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Judge will investigate alleged Prudential settlement problems

Last updated Nov. 9, 1999

The judge in charge of overseeing Prudential Insurance Co.'s $2 billion class action settlement intends to investigate allegations that Prudential's claims-payment process is rife with illegal and unethical doings.

On Nov. 8, 1999, Judge Alfred M. Wolin of the U.S. District Court in New Jersey issued an "order to show cause" to Prudential and a group of former and current Prudential employees in Minnesota. So far, more than 50 current and past employees have come forward with individual lawsuits alleging that the company's Alternative Dispute Resolution (ADR) process, which is meant to "score" settlement claims based on merit, is cheating members of the plaintiff class. The Minnesota plaintiffs all worked in Prudential's ADR claims unit in Plymouth, Minn., where they reviewed settlement-claims paperwork and scored them from 0 to 3 based on merit.

Among other accusations, the employees say there are contests to see who can score claims the fastest (thus denying policyholders a fair review) and that high scores of 3, which would award policyholders the most settlement money, are routinely and unjustifiably downgraded to scores of 2 by Prudential managers. The employees tell further stories of rampant age, gender, and race discrimination, along with personal retribution against those who have come forward. (For more details, see Prudential employees tell of settlement-claim abuses and discrimination.)

Everyone must appear in court on Nov. 15 to explain the allegations.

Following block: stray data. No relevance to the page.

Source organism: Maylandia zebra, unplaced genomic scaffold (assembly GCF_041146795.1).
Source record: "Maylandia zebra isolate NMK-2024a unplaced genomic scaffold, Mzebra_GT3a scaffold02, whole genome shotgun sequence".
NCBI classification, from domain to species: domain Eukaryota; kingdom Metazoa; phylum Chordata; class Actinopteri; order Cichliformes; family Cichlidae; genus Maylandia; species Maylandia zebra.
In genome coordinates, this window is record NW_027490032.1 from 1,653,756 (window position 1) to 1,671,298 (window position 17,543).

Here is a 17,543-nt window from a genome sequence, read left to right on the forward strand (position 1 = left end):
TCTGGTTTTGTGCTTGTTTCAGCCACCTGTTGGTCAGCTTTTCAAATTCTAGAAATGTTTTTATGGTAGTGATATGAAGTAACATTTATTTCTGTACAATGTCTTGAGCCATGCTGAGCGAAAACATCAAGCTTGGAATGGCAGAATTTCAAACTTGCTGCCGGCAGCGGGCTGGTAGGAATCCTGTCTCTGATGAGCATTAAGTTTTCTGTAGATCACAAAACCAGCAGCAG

Judge Wolin, who approved the giant class action settlement, has jurisdiction over the administration, enforcement, and interpretation of all matters relating to the case. This means he can initiate discovery procedures for documents relating to the settlement payout and order depositions about the alleged violations taking place in Prudential's Minnesota ADR claims unit. And it looks like he'll do just that. Moreover, Wolin would have the power to prohibit litigation in other jurisdictions (such as Minnesota), that could possibly disrupt the resolution of Prudential's settlement.

Wolin has ordered Prudential's lawyers, the class counsel for the settlement, the employees bringing the suits, and their law firm, Neff Law Firm in Bloomington, Minn., to appear in his New Jersey court on Nov. 15. Wolin's order also says he wants all the discovery (or investigation) of the allegations to be completed by Dec. 17, 1999, and a report to the court made by Dec. 22, 1999.

Prudential's settlement process was supposed to be over and done by Dec. 31, 1999.

 

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